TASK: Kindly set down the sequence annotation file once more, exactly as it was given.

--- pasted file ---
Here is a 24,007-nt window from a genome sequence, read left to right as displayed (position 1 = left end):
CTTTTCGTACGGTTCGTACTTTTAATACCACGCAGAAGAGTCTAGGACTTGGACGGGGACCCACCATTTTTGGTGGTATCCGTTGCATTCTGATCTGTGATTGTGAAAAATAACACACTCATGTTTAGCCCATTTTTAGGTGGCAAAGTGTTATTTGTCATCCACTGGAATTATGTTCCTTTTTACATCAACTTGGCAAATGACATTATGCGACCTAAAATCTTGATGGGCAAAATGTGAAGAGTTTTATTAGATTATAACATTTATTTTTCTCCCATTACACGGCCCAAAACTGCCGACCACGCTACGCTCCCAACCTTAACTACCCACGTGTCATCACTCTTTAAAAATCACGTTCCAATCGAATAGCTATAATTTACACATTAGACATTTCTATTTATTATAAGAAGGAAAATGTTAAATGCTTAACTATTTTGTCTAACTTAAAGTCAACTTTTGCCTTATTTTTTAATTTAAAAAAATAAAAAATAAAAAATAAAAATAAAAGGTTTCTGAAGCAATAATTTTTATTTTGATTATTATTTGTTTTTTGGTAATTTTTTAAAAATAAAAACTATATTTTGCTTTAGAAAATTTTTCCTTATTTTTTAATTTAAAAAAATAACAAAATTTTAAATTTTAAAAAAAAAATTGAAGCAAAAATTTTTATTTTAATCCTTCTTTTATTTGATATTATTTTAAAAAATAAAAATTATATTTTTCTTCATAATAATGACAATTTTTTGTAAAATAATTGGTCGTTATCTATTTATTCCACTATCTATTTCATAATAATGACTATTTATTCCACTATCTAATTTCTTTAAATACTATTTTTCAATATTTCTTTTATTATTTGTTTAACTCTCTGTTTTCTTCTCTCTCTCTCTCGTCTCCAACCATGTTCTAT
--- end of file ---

Here is a 24,007-nt window from a genome sequence, read left to right as displayed (position 1 = left end):
CTTTTCGTACGGTTCGTACTTTTAATACCACGCAGAAGAGTCTAGGACTTGGACGGGGACCCACCATTTTTGGTGGTATCCGTTGCATTCTGATCTGTGATTGTGAAAAATAACACACTCATGTTTAGCCCATTTTTAGGTGGCAAAGTGTTATTTGTCATCCACTGGAATTATGTTCCTTTTTACATCAACTTGGCAAATGACATTATGCGACCTAAAATCTTGATGGGCAAAATGTGAAGAGTTTTATTAGATTATAACATTTATTTTTCTCCCATTACACGGCCCAAAACTGCCGACCACGCTACGCTCCCAACCTTAACTACCCACGTGTCATCACTCTTTAAAAATCACGTTCCAATCGAATAGCTATAATTTACACATTAGACATTTCTATTTATTATAAGAAGGAAAATGTTAAATGCTTAACTATTTTGTCTAACTTAAAGTCAACTTTTGCCTTATTTTTTAATTTAAAAAAATAAAAAATAAAAAATAAAAATAAAAGGTTTCTGAAGCAATAATTTTTATTTTGATTATTATTTGTTTTTTGGTAATTTTTTAAAAATAAAAACTATATTTTGCTTTAGAAAATTTTTCCTTATTTTTTAATTTAAAAAAATAACAAAATTTTAAATTTTAAAAAAAAAATTGAAGCAAAAATTTTTATTTTAATCCTTCTTTTATTTGATATTATTTTAAAAAATAAAAATTATATTTTTCTTCATAATAATGACAATTTTTTGTAAAATAATTGGTCGTTATCTATTTATTCCACTATCTATTTCATAATAATGACTATTTATTCCACTATCTAATTTCTTTAAATACTATTTTTCAATATTTCTTTTATTATTTGTTTAACTCTCTGTTTTCTTCTCTCTCTCTCTCGTCTCCAACCATGTTCTAT